1. Dorian Gray (2009, dir. Oliver Parker) – Humourless, straining-towards-art version of the Wilde classic, momentarily redeemed by the growling portrait which provides a couple genuine chills.
2. Ornette Coleman – Body Meta, Of Human Feelings, Free Jazz – My crusade continues (cf. last week’s entry). Like Richard Dreyfuss sketching mountains in Close Encounters of the Third Kind I can’t put this stuff down any more than I can understand why.
3. Allie X, “Catch” – Great the first time, better the second, by the third I didn’t make it to the end. Pop music is so weird.
4. Clip of the week, from Albert Brooks’ Lost in America. Forwarded from a friend, who hoped I’d find it “inspirational — not depressing.” Walking through a busy downtown street the next day, I burst into an uncontrollable laugh just thinking about it (“Where else do you see crossing guards?”). Maybe I’ve just gone over the fucking cliff already, who knows?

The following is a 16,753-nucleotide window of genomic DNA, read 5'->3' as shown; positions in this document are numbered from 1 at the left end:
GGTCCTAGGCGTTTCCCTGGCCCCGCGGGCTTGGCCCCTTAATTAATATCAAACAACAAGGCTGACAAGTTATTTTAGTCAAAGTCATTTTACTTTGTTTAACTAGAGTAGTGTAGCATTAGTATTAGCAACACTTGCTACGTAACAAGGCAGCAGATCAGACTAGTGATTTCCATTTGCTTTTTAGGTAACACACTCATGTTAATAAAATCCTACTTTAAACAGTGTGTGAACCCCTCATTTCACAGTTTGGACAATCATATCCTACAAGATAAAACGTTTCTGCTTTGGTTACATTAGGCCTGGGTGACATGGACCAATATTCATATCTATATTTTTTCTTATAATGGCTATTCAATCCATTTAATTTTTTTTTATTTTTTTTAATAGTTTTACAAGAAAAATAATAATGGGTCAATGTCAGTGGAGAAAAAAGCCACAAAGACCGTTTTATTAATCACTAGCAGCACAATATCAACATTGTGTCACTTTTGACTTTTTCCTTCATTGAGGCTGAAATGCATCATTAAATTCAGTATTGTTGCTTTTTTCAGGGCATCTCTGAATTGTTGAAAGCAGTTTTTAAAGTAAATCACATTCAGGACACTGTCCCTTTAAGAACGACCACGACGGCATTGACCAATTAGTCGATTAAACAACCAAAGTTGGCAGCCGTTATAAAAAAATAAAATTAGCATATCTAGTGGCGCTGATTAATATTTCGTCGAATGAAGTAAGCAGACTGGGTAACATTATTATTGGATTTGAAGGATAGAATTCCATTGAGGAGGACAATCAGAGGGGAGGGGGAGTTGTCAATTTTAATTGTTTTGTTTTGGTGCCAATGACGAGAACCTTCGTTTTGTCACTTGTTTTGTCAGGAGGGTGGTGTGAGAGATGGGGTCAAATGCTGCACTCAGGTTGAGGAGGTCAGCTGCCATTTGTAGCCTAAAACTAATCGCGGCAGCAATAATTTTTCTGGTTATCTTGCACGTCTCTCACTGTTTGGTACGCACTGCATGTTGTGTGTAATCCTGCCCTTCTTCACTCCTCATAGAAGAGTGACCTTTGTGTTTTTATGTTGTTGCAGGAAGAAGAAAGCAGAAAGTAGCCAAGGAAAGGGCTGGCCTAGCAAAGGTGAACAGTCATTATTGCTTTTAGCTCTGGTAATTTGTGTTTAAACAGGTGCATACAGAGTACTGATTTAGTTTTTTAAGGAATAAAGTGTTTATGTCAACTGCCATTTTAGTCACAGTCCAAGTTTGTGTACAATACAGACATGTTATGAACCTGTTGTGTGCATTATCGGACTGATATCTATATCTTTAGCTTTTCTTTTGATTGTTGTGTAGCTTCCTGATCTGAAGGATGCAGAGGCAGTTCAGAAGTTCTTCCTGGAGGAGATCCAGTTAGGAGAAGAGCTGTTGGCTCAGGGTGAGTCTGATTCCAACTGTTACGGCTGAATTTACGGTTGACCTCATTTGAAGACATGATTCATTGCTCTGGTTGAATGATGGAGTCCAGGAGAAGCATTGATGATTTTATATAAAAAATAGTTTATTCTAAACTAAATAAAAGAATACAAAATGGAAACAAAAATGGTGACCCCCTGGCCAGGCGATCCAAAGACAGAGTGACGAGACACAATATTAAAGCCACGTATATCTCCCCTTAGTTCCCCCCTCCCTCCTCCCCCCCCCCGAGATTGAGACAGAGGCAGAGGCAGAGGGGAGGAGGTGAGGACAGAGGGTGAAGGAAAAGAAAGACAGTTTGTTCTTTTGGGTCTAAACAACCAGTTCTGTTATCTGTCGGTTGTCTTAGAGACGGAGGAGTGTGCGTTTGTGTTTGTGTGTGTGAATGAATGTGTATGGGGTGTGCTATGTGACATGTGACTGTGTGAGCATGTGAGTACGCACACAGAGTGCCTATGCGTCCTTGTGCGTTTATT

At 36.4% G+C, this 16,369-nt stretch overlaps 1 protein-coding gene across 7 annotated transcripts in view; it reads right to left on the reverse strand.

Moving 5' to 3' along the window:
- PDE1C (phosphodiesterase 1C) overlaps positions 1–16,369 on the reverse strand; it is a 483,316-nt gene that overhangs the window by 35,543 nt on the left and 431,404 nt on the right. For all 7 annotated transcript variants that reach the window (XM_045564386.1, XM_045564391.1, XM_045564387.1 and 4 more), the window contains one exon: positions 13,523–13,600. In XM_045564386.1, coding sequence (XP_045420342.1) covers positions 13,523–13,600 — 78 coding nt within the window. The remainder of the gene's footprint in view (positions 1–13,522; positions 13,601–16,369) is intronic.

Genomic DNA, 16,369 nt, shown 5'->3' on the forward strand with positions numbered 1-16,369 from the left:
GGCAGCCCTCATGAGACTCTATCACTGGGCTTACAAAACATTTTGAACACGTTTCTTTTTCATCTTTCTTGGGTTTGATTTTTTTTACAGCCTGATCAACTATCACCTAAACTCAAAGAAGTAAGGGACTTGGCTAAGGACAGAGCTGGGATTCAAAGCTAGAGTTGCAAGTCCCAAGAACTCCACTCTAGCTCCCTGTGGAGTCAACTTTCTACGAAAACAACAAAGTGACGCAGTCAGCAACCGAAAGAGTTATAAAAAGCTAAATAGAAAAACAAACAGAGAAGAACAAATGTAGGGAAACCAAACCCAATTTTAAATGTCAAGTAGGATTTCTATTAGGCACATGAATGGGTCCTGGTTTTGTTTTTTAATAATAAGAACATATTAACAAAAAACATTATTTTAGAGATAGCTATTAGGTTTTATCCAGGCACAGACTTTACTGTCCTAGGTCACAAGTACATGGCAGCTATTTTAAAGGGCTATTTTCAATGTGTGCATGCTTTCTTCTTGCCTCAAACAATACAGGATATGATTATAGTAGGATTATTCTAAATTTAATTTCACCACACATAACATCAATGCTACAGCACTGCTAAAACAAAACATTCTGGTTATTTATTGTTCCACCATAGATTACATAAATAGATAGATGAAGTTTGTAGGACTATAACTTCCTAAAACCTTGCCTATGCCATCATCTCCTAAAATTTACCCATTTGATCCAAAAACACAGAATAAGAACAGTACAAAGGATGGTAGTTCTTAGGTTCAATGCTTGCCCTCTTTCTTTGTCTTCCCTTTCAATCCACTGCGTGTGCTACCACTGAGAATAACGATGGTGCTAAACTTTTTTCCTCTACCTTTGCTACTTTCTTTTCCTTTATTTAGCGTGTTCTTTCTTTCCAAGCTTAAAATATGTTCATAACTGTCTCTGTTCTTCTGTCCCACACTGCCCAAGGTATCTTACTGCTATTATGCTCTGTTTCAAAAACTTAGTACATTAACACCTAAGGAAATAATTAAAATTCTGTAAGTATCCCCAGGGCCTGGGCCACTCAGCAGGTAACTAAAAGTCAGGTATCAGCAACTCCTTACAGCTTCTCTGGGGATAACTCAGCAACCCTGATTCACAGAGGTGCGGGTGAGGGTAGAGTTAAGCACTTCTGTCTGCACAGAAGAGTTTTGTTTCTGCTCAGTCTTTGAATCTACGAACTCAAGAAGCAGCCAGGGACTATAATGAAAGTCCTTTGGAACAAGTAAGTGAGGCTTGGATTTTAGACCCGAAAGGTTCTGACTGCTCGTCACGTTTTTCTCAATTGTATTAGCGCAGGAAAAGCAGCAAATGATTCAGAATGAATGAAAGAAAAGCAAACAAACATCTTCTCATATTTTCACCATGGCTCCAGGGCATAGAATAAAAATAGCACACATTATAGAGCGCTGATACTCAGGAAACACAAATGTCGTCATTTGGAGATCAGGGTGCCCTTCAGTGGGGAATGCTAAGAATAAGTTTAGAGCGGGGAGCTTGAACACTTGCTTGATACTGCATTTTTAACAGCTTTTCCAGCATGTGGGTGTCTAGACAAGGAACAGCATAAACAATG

5. Hollies, “Carousel” in last Sunday’s Mad Men – A few of last season’s episode-ending songs were unexpected delights (Judy Collins and Friend & Lover, especially); this season it has turned into the tritest and most predictable of devices–a summary for the audience of the current confusion at play, never something as simple as a song the characters are just hearing (last year, even though it wasn’t spelled out as such, you just assumed “Both Sides Now” was the song playing in the car as Don and the kids drove up to the old house; it’s the ultimate driving-with-your-parents late ’60s song). I’ve not made it to the end of a single one this year (even Hendrix’s excellent “If 6 Was 9,” the first two notes of which did admittedly come out of nowhere). Sometimes the real Mad Men do it better.